For decades, Pact has worked hand in hand with communities around the world to empower girls and women – especially rural women. We focus on root causes of disparities that negatively affect women and girls.
Women make up half of the world’s population, but in countless ways do not enjoy the same rights and social benefits that men do.
Women are more likely to be unemployed than men and bear the brunt of unpaid care and domestic work. They are less likely to have access to education, social protections and participation in governance and community and household decision-making.
At the same time, we know that when women do better, families and entire communities do better. When women earn income of their own, for example, they are more likely than men to invest that income in their children’s health, nutrition and education, strengthening future generations.
For decades, Pact has worked hand in hand with communities around the world to empower girls and women – especially rural women. Our health, livelihoods and governance programming all focus on gender equality and inclusion to overcome root causes of disparities that negatively affect women and girls. Pact’s expertise includes women’s economic empowerment, health empowerment and equality, and community solutions to gender-based violence.
With Pact’s support, women and girls gain skills, resources, confidence, independence and influence. We increase meaningful participation by women in family and community decision-making, local governance and business.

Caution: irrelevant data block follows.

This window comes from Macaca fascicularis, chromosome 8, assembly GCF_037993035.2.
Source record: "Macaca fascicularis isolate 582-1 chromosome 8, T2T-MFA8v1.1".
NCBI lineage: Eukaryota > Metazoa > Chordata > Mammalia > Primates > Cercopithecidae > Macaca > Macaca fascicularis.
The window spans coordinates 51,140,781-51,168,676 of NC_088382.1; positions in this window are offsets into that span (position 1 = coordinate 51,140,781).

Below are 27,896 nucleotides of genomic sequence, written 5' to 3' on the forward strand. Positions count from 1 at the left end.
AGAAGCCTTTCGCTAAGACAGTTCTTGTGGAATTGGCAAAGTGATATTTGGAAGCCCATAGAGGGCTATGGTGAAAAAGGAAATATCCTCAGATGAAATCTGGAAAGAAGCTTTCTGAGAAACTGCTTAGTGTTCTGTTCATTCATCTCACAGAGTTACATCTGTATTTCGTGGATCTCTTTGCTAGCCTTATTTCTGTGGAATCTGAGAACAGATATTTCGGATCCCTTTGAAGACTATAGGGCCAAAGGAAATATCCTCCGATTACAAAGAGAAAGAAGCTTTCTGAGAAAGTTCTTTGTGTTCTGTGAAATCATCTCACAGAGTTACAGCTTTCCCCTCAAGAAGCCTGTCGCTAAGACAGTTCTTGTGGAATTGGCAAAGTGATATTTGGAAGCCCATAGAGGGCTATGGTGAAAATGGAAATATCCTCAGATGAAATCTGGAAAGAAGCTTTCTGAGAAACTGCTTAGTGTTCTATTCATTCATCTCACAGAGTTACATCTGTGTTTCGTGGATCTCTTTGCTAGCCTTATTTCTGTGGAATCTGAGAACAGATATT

Since it began in the 1990s, our WORTH program has reached more than 1 million women in 16 countries, helping them build skills in literacy, entrepreneurship and more to start and grow businesses to earn income of their own – a critical foundation for gender equality and eliminating poverty. WORTH also helps women take on decision-making and leadership roles in their families and communities.
WORTH’s unique model brings women and older girls together in groups of 20 to 25 to save money, access credit and start small businesses.
Unlike micro-lending and many other development programs, WORTH provides no capital or seed money. Members are required to make small savings deposits at weekly meetings, and when groups’ funds grow large enough, members may begin taking loans, which they use to start small businesses.
Groups elect officers, receive literacy and numeracy training, and learn the fundamentals of running a small business. With time, they receive additional training tailored to their needs. Women who grow and sell vegetables, for example, learn about pest management and crop rotation to boost their production. Pact is now working to digitize WORTH through the myWORTH app.
For many members, the knowledge and income they gain are life-changing. Once groups have built a foundation, many continue for years after Pact’s support ends — a testament to WORTH’s sustainability. Some have helped start entirely new groups, training them on their own.